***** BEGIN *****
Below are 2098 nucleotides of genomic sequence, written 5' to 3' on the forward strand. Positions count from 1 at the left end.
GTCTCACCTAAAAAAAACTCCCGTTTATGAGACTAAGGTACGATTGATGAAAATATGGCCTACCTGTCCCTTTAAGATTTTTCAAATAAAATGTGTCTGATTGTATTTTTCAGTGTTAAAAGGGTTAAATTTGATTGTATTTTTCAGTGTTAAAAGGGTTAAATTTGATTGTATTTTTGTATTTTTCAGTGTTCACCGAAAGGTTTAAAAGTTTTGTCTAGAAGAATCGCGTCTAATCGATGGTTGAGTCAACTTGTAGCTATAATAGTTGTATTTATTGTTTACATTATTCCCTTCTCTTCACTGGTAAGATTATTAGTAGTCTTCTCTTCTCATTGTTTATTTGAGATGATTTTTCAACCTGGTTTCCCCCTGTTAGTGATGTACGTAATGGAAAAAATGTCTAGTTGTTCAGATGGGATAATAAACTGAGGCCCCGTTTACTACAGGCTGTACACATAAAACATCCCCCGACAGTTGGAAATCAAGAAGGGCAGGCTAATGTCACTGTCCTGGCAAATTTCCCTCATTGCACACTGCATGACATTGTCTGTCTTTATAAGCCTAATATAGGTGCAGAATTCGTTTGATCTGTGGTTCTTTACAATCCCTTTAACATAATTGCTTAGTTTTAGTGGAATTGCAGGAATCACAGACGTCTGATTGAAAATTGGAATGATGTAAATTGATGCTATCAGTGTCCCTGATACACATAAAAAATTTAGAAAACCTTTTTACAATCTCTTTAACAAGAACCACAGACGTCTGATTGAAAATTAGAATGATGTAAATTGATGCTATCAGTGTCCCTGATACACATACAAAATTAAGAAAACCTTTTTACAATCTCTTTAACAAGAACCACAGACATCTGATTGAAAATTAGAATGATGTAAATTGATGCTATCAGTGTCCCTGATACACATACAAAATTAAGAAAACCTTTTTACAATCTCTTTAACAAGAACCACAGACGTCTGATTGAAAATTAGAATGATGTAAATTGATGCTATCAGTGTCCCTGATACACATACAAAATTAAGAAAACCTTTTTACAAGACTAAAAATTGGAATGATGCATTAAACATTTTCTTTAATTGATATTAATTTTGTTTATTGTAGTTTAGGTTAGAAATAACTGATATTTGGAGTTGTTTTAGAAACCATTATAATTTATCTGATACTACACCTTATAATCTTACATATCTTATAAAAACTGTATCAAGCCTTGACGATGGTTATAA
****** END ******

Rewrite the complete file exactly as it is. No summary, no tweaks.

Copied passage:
Below are 2098 nucleotides of genomic sequence, written 5' to 3' on the forward strand. Positions count from 1 at the left end.
GTCTCACCTAAAAAAAACTCCCGTTTATGAGACTAAGGTACGATTGATGAAAATATGGCCTACCTGTCCCTTTAAGATTTTTCAAATAAAATGTGTCTGATTGTATTTTTCAGTGTTAAAAGGGTTAAATTTGATTGTATTTTTCAGTGTTAAAAGGGTTAAATTTGATTGTATTTTTGTATTTTTCAGTGTTCACCGAAAGGTTTAAAAGTTTTGTCTAGAAGAATCGCGTCTAATCGATGGTTGAGTCAACTTGTAGCTATAATAGTTGTATTTATTGTTTACATTATTCCCTTCTCTTCACTGGTAAGATTATTAGTAGTCTTCTCTTCTCATTGTTTATTTGAGATGATTTTTCAACCTGGTTTCCCCCTGTTAGTGATGTACGTAATGGAAAAAATGTCTAGTTGTTCAGATGGGATAATAAACTGAGGCCCCGTTTACTACAGGCTGTACACATAAAACATCCCCCGACAGTTGGAAATCAAGAAGGGCAGGCTAATGTCACTGTCCTGGCAAATTTCCCTCATTGCACACTGCATGACATTGTCTGTCTTTATAAGCCTAATATAGGTGCAGAATTCGTTTGATCTGTGGTTCTTTACAATCCCTTTAACATAATTGCTTAGTTTTAGTGGAATTGCAGGAATCACAGACGTCTGATTGAAAATTGGAATGATGTAAATTGATGCTATCAGTGTCCCTGATACACATAAAAAATTTAGAAAACCTTTTTACAATCTCTTTAACAAGAACCACAGACGTCTGATTGAAAATTAGAATGATGTAAATTGATGCTATCAGTGTCCCTGATACACATACAAAATTAAGAAAACCTTTTTACAATCTCTTTAACAAGAACCACAGACATCTGATTGAAAATTAGAATGATGTAAATTGATGCTATCAGTGTCCCTGATACACATACAAAATTAAGAAAACCTTTTTACAATCTCTTTAACAAGAACCACAGACGTCTGATTGAAAATTAGAATGATGTAAATTGATGCTATCAGTGTCCCTGATACACATACAAAATTAAGAAAACCTTTTTACAAGACTAAAAATTGGAATGATGCATTAAACATTTTCTTTAATTGATATTAATTTTGTTTATTGTAGTTTAGGTTAGAAATAACTGATATTTGGAGTTGTTTTAGAAACCATTATAATTTATCTGATACTACACCTTATAATCTTACATATCTTATAAAAACTGTATCAAGCCTTGACGATGGTTATAA